nSj86JiWe were on a road trip, and we started a conversation with the Wendy’s employee who had just taken our order. With no people in line and an almost empty restaurant, she seemed happy to chat with us.

“I’m studying to be an LVN,” she enthusiastically proclaimed. A first-career medical technologist myself, I was interested in hearing more about her studies to become a Licensed Vocational Nurse.

“Where are you going to school?” She named a small college in a Texas town where she lives — a town that is 30 miles from the Wendy’s where she works. Every shift she works, she commutes 30 miles each way to her job. At Wendy’s.

She was not complaining. Indeed, she was so enthusiastic about her future, I had to ask, “When will you be finished?”

“It’s supposed to be a three semester program, if you go full time, but . . .” she paused, leaving unspoken the reality of a low-paying job, high tuition costs and a time-consuming, expensive commute. What about study? Or sleep? “I can take the test in she another two years, I hope.”

In an article about the pastoral being political, I want to launch into the political sources of her unfairly challenging journey. What if:

  • Minimum wage workers made a living wage. (At Wendy’s: 9.00/hr)
  • College tuition was free.
  • People of color — indeed, all people — participated fully in economic growth and personal prosperity.

We pastors do have a divine call — and a command that saturates scripture — to address the political. Jesus involved himself with the people, structures and policies that affected the well-being of persons and communities. Therefore, so do we.

But one day, a future LVN inspired me to remember something about my own calling., something that is very specifically pastoral in the midst of the political.

Our God is a “calling all people” calling God. From Adam and Eve, to Moses, Abraham, Sarah, the “12 disciples,”the Apostle Paul — the stories of our faith are of God interrupting a human agenda with a God agenda. The call: “Go” where God is going; partner with God in “God’s will be done on earth as it is in heaven.” God’s expectation is that we will respond in word — “yes” — and action — “go.”

There are many people working for justice — and we pastors are appropriately there, too. But who else but us pastors will proclaim the good news of the reason for our justice work?

Healthy lives are able to fulfill divine purposes.

Safe lives can relax into dreaming God’s dreams.

Justice-infused systems enable more people to become LVNs — or whatever their vocation — sooner and better prepared.

We pastors are uniquely in a profession where God’s call is publicly acknowledged and celebrated. Whether a fumbling statement at church camp — a confident profession in a church service — or a long, arduous “kicking and screaming” journey shared only with friends — we articulate God’s call with other students, teachers, councils, committees, colleagues.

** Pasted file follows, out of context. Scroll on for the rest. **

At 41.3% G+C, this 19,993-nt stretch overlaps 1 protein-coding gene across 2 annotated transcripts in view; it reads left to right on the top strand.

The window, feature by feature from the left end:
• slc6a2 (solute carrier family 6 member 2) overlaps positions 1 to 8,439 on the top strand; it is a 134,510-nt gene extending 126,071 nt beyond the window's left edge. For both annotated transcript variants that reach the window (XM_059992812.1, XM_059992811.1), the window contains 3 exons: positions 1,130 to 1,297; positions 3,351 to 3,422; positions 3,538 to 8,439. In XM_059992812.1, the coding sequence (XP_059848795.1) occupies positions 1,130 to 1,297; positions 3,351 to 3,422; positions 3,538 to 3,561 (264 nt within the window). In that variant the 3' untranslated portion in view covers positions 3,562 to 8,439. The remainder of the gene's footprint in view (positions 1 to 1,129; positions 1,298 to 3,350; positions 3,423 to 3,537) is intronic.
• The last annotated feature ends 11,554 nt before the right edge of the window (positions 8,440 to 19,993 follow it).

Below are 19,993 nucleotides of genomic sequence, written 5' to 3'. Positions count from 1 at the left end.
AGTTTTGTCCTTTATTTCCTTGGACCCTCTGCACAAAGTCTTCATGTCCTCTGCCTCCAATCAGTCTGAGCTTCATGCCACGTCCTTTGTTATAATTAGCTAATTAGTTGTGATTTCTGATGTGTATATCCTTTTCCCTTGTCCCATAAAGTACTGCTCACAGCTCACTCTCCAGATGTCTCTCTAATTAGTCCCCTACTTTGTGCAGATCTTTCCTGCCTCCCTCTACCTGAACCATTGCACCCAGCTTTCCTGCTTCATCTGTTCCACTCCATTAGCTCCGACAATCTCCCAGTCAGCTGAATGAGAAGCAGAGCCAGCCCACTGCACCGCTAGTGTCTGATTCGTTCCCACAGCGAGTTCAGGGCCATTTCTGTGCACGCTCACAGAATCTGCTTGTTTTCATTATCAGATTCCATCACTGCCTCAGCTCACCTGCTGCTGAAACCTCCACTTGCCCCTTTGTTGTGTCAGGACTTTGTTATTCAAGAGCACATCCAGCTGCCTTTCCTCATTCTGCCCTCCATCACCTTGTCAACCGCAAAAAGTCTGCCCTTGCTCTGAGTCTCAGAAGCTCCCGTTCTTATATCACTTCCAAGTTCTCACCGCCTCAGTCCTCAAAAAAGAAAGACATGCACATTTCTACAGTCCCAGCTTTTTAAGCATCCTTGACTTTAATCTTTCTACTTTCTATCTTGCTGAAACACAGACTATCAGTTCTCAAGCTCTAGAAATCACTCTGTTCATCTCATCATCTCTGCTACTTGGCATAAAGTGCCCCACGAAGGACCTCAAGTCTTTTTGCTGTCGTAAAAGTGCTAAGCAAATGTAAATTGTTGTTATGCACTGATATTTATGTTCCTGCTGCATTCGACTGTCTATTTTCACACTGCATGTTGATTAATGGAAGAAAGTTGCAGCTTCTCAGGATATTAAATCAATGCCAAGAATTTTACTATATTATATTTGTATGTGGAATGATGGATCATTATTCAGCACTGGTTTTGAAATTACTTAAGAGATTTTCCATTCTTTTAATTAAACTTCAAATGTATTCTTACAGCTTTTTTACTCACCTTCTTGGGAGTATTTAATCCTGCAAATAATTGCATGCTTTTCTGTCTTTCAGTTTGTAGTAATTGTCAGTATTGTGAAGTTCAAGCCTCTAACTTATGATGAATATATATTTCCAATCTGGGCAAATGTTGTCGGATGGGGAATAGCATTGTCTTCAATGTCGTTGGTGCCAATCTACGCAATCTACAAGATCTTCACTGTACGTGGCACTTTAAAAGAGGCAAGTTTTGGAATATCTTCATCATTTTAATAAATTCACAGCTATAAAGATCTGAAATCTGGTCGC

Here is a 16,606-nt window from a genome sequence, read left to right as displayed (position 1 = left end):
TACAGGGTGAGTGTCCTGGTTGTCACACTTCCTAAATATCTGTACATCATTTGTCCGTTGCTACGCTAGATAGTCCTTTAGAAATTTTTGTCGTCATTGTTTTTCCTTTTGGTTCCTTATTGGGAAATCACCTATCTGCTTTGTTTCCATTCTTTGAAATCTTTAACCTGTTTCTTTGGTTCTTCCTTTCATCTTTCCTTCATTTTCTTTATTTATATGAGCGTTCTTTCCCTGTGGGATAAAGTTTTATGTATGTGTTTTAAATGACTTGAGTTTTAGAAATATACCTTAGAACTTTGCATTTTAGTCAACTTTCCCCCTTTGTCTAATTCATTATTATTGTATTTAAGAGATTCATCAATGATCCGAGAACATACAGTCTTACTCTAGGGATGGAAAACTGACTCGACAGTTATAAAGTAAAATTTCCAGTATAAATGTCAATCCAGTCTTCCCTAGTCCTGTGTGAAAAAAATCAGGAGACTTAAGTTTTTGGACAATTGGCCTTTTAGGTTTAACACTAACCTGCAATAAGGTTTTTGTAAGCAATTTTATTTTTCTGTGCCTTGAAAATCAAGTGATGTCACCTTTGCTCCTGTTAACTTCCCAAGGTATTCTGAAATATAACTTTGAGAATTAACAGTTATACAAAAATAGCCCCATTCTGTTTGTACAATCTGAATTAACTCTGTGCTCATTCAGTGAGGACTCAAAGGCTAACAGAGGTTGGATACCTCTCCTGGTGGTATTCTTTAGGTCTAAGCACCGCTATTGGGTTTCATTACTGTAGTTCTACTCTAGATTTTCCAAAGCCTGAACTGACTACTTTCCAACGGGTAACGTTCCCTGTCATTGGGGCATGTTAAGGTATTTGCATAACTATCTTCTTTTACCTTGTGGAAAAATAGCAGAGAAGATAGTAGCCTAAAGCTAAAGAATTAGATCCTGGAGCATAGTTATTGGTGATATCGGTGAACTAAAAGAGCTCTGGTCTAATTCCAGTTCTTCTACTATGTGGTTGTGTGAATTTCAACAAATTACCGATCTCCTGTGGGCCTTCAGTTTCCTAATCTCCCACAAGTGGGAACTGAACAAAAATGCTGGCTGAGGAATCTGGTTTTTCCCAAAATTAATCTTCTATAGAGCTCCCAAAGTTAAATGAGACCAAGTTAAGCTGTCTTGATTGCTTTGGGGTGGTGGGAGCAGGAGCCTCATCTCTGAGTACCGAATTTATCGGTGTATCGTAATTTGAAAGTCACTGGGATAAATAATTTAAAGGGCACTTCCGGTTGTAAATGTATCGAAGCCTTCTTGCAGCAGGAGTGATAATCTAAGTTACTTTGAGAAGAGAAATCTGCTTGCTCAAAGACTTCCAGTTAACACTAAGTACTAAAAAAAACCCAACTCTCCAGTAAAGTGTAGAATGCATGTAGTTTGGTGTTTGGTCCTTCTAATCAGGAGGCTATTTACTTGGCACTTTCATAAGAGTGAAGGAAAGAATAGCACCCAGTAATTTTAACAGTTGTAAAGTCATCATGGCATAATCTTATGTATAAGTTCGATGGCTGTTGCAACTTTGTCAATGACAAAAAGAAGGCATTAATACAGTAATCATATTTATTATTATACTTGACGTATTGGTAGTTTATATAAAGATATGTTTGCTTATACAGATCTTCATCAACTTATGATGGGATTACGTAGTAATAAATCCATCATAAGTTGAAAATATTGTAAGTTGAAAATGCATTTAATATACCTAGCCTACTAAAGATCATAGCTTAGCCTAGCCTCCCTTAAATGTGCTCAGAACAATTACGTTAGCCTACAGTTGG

Remaining in professional church leadership means that we check in with God’s call frequently. We answer again and again God’s ever-shifting call. And we fulfill that call in countless ways — daily. And then, of course, we proclaim God’s call to good news ministry, from the pulpit and from the streets.

There are a some opportunities for pastors and churches to more effectively model that we are about God’s business, not just good business.

  • Can we stop using the phrase — and the strategy of — “filling slots” when forming church committees? Can we use better, more spirit-inspired language and processes to indicate that God is doing the calling?
  • How can we illuminate the good news that God is calling everyone to be more diligent and outspoken about answering God’s call in daily life?
  • When a pastor’s call changes — or when a professional church leader’s call is not easily defined by current structures and policies — can we lift up what God might be re-creating?

Easy for me to ask! I am no longer in a congregation as a professional church leader. A year ago, I retired from pastoral ministry after almost 25 years. The reason: When it came time to be open to the next thing, I wanted to go on church pastoring. But that divine spark was not there. Simply put: God wasn’t calling me. 

Many good teachers have guided my way. Today, I give thanks for a future LVN at Wendy’s who, at a critical time in my own life and ministry, let her light shine, revealing God’s good work.

May our work for justice co-create with God a world where it is never a luxury for the few — but everyone’s “business as usual” — to be about God-inspired work that lights up the world.

Rev. Sharon M. Temple is a United Church of Christ pastor living in Austin, TX. She is a contributor to the RevGals book There’s a Woman in the Pulpit and blogs erratically at Tidings of Comfort and Joy.

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One thought on “The Pastoral is Political: Spiritual Beings Having a Political Experience

  1. If minimum wage at Wendy’s is $9 an hour, how much is the starting salary for an LVN? Probably not that much more? As someone who made a 30-miles-each-way commute to seminary in Atlanta rush hour traffic, my heart goes out to her.

    Liked by 1 person

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